So, whether or not we recognize the dynamic interplay of unchosen forces that can dramatically affect the decisions we make in our adult years, there is little doubt that, as we grow up, our choices are significantly influenced by past circumstances. This may explain, at least in part, why only a small minority of people change religious affiliations as they mature. Children from Islamic households generally remain Muslim in adulthood as do those born into Christian, Hindu, Jewish, or any other religious group.

Consider a girl born in Afghanistan to Muslim parents. She would spend her school days in a madrasa, perhaps in Kabul, if they would have her, learning from the Quran. But, if born in Connecticut, she would likely attend a grade school and learn about the separation of church and state, etched in the American constitution. Thus, from the very beginning, an individual’s course in life is deeply affected by the external environment, without choice.

Even if we discount the role of our environments as contributory to, and determinative of, the choices we make in life, our very ability to comprehend God’s call or response to his love could be severely impacted by our mental capacity. Many diseases and health conditions – Alzheimer’s, Dementia, Down Syndrome, Psychosis, Alcoholism – make it difficult to choose wisely. The usual response to such questions about free-choice limitations is a general idea that God will take everything into consideration before relegating each of us where we belong and that God can be trusted to handle the details in an equitable manner.

I, too, have no doubt that God is trustworthy and can be counted upon to make the appropriate determination where each of us ends up after our earthly lives. But it seems to me that the grounds for sorting out our relative merits and demerits under present arrangements are challenging at best. Often, discussions of this nature risk consignment to academia only. But we must resist such easy impulses because a small scratch beneath the veneer and we are confronted with sobering real-life implications.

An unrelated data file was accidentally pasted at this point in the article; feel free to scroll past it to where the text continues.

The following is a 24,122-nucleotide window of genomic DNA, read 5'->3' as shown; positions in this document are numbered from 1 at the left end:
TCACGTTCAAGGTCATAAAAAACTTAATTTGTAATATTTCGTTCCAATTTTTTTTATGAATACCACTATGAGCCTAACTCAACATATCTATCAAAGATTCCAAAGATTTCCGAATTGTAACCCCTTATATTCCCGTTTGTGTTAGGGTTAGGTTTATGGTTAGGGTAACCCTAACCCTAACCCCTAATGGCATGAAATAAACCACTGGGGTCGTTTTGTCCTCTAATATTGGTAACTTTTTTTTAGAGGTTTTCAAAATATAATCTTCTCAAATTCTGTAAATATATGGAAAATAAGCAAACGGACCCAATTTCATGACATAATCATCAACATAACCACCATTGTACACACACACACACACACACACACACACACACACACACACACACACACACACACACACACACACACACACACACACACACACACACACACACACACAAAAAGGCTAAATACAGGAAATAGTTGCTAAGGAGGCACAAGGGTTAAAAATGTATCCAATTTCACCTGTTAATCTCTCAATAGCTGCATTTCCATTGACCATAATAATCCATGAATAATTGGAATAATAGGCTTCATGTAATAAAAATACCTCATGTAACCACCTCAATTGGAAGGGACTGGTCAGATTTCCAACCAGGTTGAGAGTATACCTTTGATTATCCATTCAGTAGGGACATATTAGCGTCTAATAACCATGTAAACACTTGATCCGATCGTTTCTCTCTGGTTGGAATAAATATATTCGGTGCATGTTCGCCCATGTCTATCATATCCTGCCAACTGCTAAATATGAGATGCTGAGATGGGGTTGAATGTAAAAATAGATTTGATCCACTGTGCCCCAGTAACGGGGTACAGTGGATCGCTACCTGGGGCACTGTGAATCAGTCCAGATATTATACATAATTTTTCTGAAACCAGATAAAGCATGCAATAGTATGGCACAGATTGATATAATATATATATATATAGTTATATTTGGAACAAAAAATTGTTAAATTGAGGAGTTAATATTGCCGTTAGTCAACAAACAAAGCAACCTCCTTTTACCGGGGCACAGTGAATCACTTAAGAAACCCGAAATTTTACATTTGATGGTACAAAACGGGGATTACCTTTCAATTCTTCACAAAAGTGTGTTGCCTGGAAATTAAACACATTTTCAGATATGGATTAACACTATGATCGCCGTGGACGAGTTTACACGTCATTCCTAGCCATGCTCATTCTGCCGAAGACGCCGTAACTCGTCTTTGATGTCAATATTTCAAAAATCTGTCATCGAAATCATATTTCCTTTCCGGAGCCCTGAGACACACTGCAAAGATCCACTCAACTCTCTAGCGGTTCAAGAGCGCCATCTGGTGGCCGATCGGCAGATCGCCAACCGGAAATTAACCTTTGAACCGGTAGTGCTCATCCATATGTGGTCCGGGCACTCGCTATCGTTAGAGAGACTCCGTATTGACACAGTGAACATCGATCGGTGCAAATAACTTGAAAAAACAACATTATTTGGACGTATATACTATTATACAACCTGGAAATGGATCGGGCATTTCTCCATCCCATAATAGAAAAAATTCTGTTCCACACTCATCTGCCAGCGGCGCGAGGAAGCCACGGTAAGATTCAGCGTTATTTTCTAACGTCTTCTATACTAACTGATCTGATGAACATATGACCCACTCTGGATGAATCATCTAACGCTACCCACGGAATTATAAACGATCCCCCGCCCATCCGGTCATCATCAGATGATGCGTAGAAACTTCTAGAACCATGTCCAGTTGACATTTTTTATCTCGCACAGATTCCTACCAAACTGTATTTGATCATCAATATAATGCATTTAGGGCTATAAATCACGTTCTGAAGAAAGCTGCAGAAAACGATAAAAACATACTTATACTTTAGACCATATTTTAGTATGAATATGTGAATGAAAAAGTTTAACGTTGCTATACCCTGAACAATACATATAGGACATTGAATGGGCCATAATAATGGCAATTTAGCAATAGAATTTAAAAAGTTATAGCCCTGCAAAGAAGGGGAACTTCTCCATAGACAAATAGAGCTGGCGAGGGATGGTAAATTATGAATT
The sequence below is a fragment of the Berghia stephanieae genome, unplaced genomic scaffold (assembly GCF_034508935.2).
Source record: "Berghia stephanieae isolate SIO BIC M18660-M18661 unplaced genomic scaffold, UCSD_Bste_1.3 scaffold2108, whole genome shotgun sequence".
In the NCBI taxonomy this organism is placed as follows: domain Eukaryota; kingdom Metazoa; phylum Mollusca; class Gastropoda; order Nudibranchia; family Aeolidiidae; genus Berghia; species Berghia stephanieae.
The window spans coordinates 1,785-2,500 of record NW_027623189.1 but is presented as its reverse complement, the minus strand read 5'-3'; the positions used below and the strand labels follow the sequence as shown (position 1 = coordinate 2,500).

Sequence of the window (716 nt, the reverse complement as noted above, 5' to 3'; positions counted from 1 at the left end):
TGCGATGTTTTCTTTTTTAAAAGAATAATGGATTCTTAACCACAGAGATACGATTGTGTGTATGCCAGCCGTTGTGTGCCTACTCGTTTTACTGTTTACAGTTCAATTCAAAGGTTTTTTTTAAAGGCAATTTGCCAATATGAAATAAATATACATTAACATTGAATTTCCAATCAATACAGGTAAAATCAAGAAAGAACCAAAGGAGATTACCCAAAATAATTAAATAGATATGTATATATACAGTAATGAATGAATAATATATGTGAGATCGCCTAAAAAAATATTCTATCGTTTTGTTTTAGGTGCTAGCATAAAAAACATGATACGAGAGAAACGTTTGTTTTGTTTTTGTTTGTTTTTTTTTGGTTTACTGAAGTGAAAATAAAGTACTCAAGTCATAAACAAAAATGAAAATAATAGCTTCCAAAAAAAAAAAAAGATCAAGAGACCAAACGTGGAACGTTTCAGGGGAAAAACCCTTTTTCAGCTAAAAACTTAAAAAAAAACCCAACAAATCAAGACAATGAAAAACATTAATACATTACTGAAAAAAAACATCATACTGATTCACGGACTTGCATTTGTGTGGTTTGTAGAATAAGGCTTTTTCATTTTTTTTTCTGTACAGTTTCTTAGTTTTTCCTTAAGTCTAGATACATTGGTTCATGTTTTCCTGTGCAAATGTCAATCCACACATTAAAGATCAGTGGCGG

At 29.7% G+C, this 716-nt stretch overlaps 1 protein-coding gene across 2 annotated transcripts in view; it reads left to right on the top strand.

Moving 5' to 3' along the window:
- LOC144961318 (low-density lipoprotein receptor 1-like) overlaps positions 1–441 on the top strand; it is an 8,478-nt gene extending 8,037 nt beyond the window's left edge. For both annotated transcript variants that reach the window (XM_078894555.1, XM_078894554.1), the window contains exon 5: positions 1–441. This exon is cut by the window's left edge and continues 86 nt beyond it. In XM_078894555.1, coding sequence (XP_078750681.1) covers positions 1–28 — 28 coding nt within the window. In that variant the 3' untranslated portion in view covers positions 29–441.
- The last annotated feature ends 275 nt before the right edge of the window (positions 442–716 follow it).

I was eleven when my mother died and left all five children with no primary parents. My two younger siblings and I were in elementary school. The extended family of uncles and aunts from both families convened, as was the custom, to “distribute” us children among those able and willing to absorb us into their own families. My older brother, Emmanuel, who had just turned 18, could not conceive of a home elsewhere and left, never to be seen or heard from again. The remaining four, two girls and two boys, were dispatched to three different homes hundreds of miles apart. The girls were taken in by my maternal grand aunt, and Benjamin, the youngest, and I went to two other maternal relatives.

It is Benjamin’s fate that still haunts me though Emmanuel’s is never far behind.   

In grade school, I passed for a semi-good student, but Ben, three years my junior, was the brilliant one who we all knew was marked for academic greatness. When our diaspora happened, I was taken in by a Muslim uncle. Though himself uneducated, he prized education above all else and spurred me to academic success. Ben, on the other hand, ended up in the home of an aunt, a Christian. Ben’s new family was in the moonshine business, and he was conscripted before he knew what turn his life had taken. He never set foot again in a classroom.

Ben is now an alcoholic. I have always wondered what could have been if Ben and I had traded places. So yes, later in life, we do tinker at the margins of choice, which then gives us the illusion of possessing the freedom to chart our paths. But do we really?


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Matthew Quartey is a transplanted Ghanaian who now lives in and calls the Adventist ghetto of Berrien Springs, Michigan, home.